Students reflect on snow make-up day solutions

By Milton Eldridge

The classes held on the first Saturday snow make-up day seemed to vary in… The classes held on the first Saturday snow make-up day seemed to vary in importance.

Pitt student Pam Derck said her philosophy professor chose to hold class Saturday, but she felt as though the professor made the class mandatory without actually doing so.

“He said it wasn’t mandatory but said we would be covering material essential to the final,” Derck said. Derck attended the class.

Many of the missed Monday classes met on Saturday, while the canceled Tuesday classes will meet on April 17. About 70 percent of professors with Monday classes requested rooms to hold classes missed during Snowpocalypse, the historic snowstorm that hit in February and caused Pitt to cancel four days of classes. The Office of the University Registrar e-mailed professors asking them to respond by Feb. 18 if they didn’t want to reserve a classroom on the two make-up days.

The registrar received room requests for 1,062 classes out of 1,517 for this past Saturday and 1,159 classes for Saturday, April 17 out of 1,590.

Pat Wehman, who works in the registrar’s office, said the office wanted to know how many teachers were not holding Saturday classes to determine how many classrooms would be available. The room request doesn’t make sure the teachers make up missed work, it just indicates the space is available, Wehman said.

Pitt’s Provost Office’s Calendar Committee made the decision to hold Saturday make-up classes. Barbara Heron, an observing member on the committee, said it made the decision so Pitt could maintain its usual number of Mondays and Tuesdays per academic year. Pitt won’t make up Wednesday classes because the University has its usual number of Wednesday classes even with the one missed in February, Heron said.

“These Saturdays were chosen because they had the least amount of classes and scheduled events,” Heron said referring to March 27 and April 17. Heron said she is not aware of any repercussions for professors who chose not to make up their classes.

Pitt spokesman John Fedele said in an e-mail, “Instructors are not required to make up the class, and there will be no punishment for those who choose to cover the course materials in another way.”

Engineering major Kennan Arlen said his Sci-Fi: East and West professor chose to hold a film viewing last Saturday.

“The class wasn’t mandatory. The film is one we have to watch for the class anyway and are free to watch outside of class as well,” Arlen said. Arlen did not attend the Saturday class.

Arlen also has a professor who chose to extend every one of his classes for five to 10 minutes to make up for lost time. Arlen said the class voted for this option over holding a Saturday class.

Dean of the School of Arts and Sciences N. John Cooper issued directions to the heads of different departments concerning the Saturday make-up classes, which they then forwarded to professors.

John Twyning, chair of the English Department, said he viewed these missed classes as any other class cancellation.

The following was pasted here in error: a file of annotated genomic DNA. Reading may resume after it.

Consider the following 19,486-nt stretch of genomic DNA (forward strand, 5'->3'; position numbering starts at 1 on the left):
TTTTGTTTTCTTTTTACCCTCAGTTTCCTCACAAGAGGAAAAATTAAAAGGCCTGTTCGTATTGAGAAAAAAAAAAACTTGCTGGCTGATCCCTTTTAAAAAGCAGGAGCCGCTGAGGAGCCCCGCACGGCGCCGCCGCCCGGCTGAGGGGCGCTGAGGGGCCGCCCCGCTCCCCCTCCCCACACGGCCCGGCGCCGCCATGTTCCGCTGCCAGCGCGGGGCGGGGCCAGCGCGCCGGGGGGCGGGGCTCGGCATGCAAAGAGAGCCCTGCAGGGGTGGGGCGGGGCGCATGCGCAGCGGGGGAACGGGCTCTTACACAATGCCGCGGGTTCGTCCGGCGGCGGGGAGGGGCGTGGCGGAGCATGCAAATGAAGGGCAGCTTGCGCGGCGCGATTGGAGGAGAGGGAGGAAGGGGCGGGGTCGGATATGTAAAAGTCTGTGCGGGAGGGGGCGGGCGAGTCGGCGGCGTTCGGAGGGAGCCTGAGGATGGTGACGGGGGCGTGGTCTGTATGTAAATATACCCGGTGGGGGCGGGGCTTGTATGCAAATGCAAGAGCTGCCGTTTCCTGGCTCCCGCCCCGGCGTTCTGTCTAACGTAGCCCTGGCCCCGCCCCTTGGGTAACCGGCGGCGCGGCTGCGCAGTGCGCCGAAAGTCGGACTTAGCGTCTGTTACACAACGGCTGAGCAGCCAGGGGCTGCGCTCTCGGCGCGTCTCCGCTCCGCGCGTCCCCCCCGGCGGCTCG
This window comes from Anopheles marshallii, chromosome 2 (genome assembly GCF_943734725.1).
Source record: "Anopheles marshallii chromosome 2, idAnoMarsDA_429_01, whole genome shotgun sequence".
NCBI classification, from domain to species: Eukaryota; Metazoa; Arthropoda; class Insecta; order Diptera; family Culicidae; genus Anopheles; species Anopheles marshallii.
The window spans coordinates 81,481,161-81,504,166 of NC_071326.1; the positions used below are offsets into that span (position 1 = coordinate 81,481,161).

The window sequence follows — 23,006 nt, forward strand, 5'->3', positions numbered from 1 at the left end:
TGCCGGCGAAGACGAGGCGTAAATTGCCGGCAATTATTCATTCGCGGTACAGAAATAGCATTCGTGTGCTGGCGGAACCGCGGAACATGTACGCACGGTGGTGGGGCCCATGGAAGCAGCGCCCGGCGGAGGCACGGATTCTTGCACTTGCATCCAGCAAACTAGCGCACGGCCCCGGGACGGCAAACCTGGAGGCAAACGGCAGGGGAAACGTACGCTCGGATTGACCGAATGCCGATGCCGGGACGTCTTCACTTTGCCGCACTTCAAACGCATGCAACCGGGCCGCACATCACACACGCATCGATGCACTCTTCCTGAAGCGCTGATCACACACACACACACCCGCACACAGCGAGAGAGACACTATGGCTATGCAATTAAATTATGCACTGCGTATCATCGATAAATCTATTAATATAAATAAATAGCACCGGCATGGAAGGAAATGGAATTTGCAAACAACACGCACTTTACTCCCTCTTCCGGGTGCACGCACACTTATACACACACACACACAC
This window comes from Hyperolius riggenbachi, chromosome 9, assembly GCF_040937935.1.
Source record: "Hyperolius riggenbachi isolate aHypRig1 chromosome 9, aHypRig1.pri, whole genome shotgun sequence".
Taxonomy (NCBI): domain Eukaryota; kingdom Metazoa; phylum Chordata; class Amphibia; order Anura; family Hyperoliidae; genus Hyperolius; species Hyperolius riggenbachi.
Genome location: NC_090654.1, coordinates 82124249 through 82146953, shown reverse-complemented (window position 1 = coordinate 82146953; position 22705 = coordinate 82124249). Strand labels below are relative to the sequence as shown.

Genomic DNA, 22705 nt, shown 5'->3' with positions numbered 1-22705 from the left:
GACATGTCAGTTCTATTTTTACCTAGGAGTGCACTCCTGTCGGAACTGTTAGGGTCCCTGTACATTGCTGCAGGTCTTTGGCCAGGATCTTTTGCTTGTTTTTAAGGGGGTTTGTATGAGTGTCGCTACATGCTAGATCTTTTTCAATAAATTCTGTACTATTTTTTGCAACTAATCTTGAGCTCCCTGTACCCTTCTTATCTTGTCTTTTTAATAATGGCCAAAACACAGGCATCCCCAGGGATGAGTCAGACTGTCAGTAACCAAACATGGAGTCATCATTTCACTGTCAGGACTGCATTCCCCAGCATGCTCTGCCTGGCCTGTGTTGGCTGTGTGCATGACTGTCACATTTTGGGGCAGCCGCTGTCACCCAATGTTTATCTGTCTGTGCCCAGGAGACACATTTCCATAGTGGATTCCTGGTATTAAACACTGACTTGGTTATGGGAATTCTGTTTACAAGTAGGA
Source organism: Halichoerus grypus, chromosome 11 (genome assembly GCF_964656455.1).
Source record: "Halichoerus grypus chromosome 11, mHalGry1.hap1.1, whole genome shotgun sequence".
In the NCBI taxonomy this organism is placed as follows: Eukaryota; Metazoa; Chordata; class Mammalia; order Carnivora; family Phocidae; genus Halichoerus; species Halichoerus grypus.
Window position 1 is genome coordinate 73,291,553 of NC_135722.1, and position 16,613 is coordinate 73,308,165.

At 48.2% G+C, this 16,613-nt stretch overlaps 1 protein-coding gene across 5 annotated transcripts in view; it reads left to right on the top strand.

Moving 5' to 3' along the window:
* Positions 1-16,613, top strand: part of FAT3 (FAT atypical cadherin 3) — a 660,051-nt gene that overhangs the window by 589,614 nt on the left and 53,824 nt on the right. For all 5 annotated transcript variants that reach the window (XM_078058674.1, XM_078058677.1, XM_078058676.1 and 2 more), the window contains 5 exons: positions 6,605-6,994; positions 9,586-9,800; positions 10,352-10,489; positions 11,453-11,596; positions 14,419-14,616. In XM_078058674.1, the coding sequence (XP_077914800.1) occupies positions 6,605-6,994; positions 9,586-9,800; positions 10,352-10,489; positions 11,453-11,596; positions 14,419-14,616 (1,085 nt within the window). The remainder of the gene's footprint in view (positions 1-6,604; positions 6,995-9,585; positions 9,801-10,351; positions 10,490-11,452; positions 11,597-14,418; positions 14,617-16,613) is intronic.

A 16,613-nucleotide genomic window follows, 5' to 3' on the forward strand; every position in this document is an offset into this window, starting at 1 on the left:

“There is always an expectation to make up a missed class,” he said. “This would be true if the professor was sick or had to attend a conference.”

Twyning knows some professors intend to hold a Saturday class while others assigned extra work to make up for lost time. This decision, as with any missed class, is up to the professor’s own discretion.

“If I had a class, I would hold a class on one of the Saturdays if the majority of students could and weren’t working,” Twyning said. “If not, I would assign extra reading or an e-mail assignment.”

Katherine Carlitz, an adjunct professor, teaches a class called Law and Literature in China. When Pitt canceled school on Feb. 8, Carlitz assigned work to make up for the missed time, because she knew she was attending a conference this past Saturday. “I assigned a reaction paper,” she said. “The e-mail from the department was not clear to me in terms of what we had to do, so I e-mailed the department back indicating I would not be holding classes on Saturday.”

Tanya Reyes, who teaches Seminar in Composition, chose to hold a Saturday class for students to review their finished portfolios together on April 17.

“Since it’s right at the end, I’m thinking of doing something informal at Fuel and Fuddle,” she said.

Barbara Warnick, the chair of the Communication Department, described how some of her faculty members are handling the Saturday make-up days, as well as her view on them.

“Various strategies are being used,” she said in an e-mail. “Extending the class time, if students agree and adding assignments; assigning additional online materials. Assigning off campus cultural events relevant to the course content, etc. I believe that there are only one or two faculty who have decided to convene Saturday classes, but I’m confident that the students are getting ‘value’ through these compensating mechanisms.”

Patrick Bertolio, like many other students, dreads attending class the Saturday before finals. Bertolio, an engineering major at Pitt, will have to make up his physics class on April 17.

“It’s physics. The Saturday class isn’t mandatory, but if you miss one day of physics you miss a lot,” Bertonilo said. Because the date is so close to finals, the professor will most likely be reviewing material for the final as well, he said.